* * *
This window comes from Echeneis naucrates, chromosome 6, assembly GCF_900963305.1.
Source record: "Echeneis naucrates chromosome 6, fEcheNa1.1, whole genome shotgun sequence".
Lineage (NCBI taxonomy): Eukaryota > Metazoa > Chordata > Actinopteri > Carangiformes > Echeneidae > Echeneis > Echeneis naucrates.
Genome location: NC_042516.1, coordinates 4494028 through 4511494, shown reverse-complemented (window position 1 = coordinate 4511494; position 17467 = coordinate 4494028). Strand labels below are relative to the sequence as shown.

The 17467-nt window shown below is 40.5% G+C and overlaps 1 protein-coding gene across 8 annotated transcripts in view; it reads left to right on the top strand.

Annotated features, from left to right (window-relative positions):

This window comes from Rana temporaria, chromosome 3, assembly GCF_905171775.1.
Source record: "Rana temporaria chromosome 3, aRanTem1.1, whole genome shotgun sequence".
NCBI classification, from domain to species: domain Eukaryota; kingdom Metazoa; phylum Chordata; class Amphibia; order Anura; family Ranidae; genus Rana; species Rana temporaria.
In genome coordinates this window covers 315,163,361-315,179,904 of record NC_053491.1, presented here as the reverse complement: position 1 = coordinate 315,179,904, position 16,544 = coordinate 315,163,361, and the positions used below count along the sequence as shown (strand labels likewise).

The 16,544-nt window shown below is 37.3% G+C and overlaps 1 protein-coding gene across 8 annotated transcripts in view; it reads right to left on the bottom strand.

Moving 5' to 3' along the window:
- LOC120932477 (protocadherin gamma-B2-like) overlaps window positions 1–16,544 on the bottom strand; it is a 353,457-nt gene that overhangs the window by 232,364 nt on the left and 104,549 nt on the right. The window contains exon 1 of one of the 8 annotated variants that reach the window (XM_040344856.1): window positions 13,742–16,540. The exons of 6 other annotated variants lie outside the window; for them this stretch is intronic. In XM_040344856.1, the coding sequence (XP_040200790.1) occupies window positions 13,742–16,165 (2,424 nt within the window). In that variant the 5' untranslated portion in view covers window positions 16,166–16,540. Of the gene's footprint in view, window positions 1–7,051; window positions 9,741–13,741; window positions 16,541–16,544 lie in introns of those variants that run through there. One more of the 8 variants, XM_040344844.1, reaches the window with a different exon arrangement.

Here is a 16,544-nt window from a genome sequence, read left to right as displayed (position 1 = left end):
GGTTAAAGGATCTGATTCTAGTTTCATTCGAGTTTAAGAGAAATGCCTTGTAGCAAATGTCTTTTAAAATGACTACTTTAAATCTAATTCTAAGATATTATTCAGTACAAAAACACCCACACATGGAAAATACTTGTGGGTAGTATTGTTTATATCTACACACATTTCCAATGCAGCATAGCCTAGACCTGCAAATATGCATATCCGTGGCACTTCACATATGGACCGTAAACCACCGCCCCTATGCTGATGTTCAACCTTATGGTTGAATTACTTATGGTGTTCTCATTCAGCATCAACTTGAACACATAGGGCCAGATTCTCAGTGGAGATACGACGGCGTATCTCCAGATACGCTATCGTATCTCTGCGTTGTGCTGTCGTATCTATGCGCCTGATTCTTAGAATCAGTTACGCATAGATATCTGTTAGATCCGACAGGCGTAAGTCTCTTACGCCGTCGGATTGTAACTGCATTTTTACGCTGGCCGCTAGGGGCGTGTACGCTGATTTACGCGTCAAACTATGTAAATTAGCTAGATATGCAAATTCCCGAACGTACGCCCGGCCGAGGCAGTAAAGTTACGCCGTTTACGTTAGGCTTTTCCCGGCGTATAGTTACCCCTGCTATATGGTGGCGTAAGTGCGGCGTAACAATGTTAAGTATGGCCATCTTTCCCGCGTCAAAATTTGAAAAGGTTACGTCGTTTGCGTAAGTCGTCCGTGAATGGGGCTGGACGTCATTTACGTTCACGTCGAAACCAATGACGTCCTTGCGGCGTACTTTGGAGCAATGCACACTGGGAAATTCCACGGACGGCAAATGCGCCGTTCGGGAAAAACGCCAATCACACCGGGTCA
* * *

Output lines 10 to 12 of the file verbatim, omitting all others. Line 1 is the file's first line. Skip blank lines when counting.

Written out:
In genome coordinates this window covers 315,163,361-315,179,904 of record NC_053491.1, presented here as the reverse complement: position 1 = coordinate 315,179,904, position 16,544 = coordinate 315,163,361, and the positions used below count along the sequence as shown (strand labels likewise).

The 16,544-nt window shown below is 37.3% G+C and overlaps 1 protein-coding gene across 8 annotated transcripts in view; it reads right to left on the bottom strand.

Moving 5' to 3' along the window: